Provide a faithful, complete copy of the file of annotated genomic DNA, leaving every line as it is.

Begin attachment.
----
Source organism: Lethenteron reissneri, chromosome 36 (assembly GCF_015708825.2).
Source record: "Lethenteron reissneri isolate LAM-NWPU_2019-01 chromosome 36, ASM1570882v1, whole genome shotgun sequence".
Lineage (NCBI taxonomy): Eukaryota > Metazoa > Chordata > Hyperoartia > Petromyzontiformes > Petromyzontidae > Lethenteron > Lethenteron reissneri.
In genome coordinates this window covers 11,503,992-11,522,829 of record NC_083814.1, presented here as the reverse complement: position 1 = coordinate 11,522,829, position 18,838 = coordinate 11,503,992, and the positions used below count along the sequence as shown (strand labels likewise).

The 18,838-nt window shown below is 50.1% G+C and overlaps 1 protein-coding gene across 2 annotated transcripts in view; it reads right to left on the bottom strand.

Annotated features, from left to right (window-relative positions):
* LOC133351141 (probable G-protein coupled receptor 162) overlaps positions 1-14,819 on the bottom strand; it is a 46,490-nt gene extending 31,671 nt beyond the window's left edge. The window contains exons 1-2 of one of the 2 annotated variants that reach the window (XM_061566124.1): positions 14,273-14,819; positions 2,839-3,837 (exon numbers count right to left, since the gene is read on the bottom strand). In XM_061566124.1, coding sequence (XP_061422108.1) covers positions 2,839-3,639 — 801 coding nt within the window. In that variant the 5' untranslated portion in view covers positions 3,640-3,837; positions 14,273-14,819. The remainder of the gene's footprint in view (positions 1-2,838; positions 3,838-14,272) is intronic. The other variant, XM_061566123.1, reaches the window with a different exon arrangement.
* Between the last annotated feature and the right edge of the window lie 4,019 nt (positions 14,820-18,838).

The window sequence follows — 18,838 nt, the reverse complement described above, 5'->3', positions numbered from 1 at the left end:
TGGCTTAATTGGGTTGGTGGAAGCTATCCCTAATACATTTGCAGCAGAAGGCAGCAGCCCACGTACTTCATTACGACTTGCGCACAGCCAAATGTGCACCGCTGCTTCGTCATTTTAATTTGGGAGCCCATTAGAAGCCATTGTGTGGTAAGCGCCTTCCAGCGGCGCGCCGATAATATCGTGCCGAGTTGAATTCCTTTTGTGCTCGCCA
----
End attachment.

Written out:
Source organism: Lethenteron reissneri, chromosome 36 (assembly GCF_015708825.2).
Source record: "Lethenteron reissneri isolate LAM-NWPU_2019-01 chromosome 36, ASM1570882v1, whole genome shotgun sequence".
Lineage (NCBI taxonomy): Eukaryota > Metazoa > Chordata > Hyperoartia > Petromyzontiformes > Petromyzontidae > Lethenteron > Lethenteron reissneri.
In genome coordinates this window covers 11,503,992-11,522,829 of record NC_083814.1, presented here as the reverse complement: position 1 = coordinate 11,522,829, position 18,838 = coordinate 11,503,992, and the positions used below count along the sequence as shown (strand labels likewise).

The 18,838-nt window shown below is 50.1% G+C and overlaps 1 protein-coding gene across 2 annotated transcripts in view; it reads right to left on the bottom strand.

Annotated features, from left to right (window-relative positions):
* LOC133351141 (probable G-protein coupled receptor 162) overlaps positions 1-14,819 on the bottom strand; it is a 46,490-nt gene extending 31,671 nt beyond the window's left edge. The window contains exons 1-2 of one of the 2 annotated variants that reach the window (XM_061566124.1): positions 14,273-14,819; positions 2,839-3,837 (exon numbers count right to left, since the gene is read on the bottom strand). In XM_061566124.1, coding sequence (XP_061422108.1) covers positions 2,839-3,639 — 801 coding nt within the window. In that variant the 5' untranslated portion in view covers positions 3,640-3,837; positions 14,273-14,819. The remainder of the gene's footprint in view (positions 1-2,838; positions 3,838-14,272) is intronic. The other variant, XM_061566123.1, reaches the window with a different exon arrangement.
* Between the last annotated feature and the right edge of the window lie 4,019 nt (positions 14,820-18,838).

The window sequence follows — 18,838 nt, the reverse complement described above, 5'->3', positions numbered from 1 at the left end:
TGGCTTAATTGGGTTGGTGGAAGCTATCCCTAATACATTTGCAGCAGAAGGCAGCAGCCCACGTACTTCATTACGACTTGCGCACAGCCAAATGTGCACCGCTGCTTCGTCATTTTAATTTGGGAGCCCATTAGAAGCCATTGTGTGGTAAGCGCCTTCCAGCGGCGCGCCGATAATATCGTGCCGAGTTGAATTCCTTTTGTGCTCGCCA